I see my friend combing the doll’s hair. The doll’s eyelids jump with every stroke of the comb.  The doll’s hair is dark and rather short.  I wish she had longer hair.  This is my second doll.  The first one’s eyes didn’t close and made her look like she was always somewhere else and never with me.  The second doll also cries when you turn her from her back to her stomach. But this becomes boring quickly.  I look at my friend’s face and I am happy to see her.  I look at her focused eyes and her lips pressed together as she goes through a tangled strain of the doll’s hair.

My second friend plays with the lead soldiers my father gave us.  There are dozens of them and they all come from different historical periods but we don’t know it. We have the Confederates from the XVIIth century on horses (like Kazimierz Pułaski on the famous watercolor by Julisz Kossak) fighting along with Polish soldiers in trenches from World War I.

None of us knows anything about the nuances of history.  All we know is that the ones on horses belong to one country and the ones with rifles belong to another country. And since the ones on horses are bigger and prettier, they are the Polish Army and the ones without horses (no doubt much slower in running) are the German Army.  Everyone knows that Germans will lose the war and no one is sorry for them.  Winning all the battles with Germans happens between combing the doll’s hair and putting up colorful walls, while Chopin’s music carries the romantic tune for us for hours on end.

And then the “it” happens!

My three-year old sister enters the room with the impetus of a giant.  In a split second I see the door flying open.  I see her pony tails, tied high above her ears, jumping up and down as she runs toward us screaming:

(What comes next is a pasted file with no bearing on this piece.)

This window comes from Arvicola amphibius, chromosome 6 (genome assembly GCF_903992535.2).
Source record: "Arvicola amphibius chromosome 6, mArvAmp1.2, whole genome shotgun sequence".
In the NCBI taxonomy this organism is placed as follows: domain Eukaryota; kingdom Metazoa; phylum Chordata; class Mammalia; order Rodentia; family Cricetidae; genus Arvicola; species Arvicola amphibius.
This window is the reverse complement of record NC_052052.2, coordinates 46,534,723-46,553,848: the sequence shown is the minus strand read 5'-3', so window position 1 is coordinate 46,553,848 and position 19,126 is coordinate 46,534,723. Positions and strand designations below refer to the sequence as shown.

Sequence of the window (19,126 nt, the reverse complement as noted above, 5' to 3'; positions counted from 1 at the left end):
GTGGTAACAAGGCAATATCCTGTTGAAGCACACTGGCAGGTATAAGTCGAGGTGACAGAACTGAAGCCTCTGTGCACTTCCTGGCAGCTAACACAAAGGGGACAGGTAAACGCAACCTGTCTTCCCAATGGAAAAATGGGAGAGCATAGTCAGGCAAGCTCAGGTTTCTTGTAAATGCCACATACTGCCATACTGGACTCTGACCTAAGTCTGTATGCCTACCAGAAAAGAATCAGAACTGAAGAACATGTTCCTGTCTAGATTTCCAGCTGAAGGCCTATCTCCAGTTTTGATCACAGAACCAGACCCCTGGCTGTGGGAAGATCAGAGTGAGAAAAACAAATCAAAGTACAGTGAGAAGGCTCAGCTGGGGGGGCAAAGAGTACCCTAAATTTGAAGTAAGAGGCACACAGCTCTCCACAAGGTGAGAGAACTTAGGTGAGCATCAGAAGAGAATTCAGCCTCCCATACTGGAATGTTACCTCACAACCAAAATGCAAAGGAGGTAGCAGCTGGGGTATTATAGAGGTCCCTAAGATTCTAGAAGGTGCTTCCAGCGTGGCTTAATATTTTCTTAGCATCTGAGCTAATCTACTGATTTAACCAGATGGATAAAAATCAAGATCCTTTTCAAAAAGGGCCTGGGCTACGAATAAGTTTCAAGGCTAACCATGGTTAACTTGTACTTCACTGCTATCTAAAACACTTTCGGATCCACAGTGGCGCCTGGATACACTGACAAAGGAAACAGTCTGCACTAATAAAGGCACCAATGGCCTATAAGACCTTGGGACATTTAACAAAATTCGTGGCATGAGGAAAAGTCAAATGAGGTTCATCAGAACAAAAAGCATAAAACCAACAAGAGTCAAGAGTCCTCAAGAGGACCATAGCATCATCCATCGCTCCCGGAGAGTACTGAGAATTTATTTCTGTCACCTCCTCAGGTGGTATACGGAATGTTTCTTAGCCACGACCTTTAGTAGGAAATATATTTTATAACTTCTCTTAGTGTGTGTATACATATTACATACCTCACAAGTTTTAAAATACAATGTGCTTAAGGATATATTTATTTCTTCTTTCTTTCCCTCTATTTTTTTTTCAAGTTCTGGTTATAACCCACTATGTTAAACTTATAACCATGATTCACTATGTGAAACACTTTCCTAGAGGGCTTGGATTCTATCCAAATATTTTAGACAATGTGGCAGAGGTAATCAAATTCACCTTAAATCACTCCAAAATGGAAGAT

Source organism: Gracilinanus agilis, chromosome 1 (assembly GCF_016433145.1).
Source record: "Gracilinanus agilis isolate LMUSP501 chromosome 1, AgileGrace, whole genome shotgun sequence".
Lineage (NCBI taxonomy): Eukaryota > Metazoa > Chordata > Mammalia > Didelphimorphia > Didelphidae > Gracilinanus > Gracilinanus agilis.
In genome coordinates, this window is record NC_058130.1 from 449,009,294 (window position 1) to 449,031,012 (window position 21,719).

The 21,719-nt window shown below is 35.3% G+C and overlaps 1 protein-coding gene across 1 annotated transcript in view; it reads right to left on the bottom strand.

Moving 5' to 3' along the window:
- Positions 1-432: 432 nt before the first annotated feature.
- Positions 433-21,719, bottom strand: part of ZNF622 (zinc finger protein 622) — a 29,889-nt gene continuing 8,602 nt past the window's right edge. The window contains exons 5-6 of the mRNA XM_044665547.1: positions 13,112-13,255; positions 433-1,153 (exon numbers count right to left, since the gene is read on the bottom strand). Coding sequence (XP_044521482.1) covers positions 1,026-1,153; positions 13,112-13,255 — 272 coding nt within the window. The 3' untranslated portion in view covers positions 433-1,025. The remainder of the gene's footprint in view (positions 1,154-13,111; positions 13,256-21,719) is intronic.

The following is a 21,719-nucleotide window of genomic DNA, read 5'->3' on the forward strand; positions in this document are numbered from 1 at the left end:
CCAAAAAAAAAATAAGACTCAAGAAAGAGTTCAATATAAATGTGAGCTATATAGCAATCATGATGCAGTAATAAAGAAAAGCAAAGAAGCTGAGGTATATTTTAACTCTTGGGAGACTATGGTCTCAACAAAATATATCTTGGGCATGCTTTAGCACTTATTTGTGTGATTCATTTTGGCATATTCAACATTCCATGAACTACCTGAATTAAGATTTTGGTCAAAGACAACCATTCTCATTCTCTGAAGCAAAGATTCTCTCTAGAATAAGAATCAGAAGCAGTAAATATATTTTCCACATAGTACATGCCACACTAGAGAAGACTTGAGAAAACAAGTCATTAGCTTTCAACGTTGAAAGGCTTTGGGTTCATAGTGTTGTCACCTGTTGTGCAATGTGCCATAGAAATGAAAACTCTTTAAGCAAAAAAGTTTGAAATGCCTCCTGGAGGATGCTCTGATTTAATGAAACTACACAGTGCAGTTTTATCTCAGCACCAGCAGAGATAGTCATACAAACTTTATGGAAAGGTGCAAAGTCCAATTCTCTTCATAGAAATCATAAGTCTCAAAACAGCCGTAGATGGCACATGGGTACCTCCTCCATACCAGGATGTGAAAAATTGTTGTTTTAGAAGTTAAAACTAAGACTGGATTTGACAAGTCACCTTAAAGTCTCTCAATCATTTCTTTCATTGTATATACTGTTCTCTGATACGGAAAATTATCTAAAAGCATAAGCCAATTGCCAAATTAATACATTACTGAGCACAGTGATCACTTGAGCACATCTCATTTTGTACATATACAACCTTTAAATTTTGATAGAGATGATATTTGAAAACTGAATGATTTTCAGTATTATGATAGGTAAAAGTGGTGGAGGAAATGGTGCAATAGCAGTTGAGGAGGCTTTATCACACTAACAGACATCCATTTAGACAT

“Everyone back off!”

She is skinny and fast.

“Everyone back off!”

My friends turn to look at her. The comb in the doll’s hair stops suddenly as if stuck in the worse tangle ever and I see my friend’s eyes going from “focused” to “surprised” and from “surprised” to ” frightened.”

My second friend lifts a horse and stops in mid-air.  I see her confusion as she opens her mouth to say something but stops at the exact moment when her hand with the horse reaches the height of her chest.

My sister snatches the doll (with the comb still stuck in her hair) with one hand and the horse with the other faster than anyone can even process what’s happening.  And then she puts both under her stomach as she lies down on the heap of toys.  To make her point clear and strong, she spreads her arms and legs to cover the rest of the toys on the floor and screams:

“Everyone back off!  The toys are mine!”

Our friends resign without a word.  They get up slowly and quietly leave the room not looking at me or my sister.  My sister’s breath is fast.  I look at her blue dress and white tights.  And her pony tails pointing down to the floor.  I wonder about her face buried in the toys.

It will be many years from that moment before I am able to put into words what happened, and formulate the questions that entered my mind in a vague, perhaps subconscious way:

I want to know why my sister did it and I feel she doesn’t have an answer.  I want to know why I didn’t stop my friends from leaving and I know I don’t have the answer.  I want to know why I have enjoyed watching what was unfolding in front of my eyes even though I didn’t like what my sister was doing.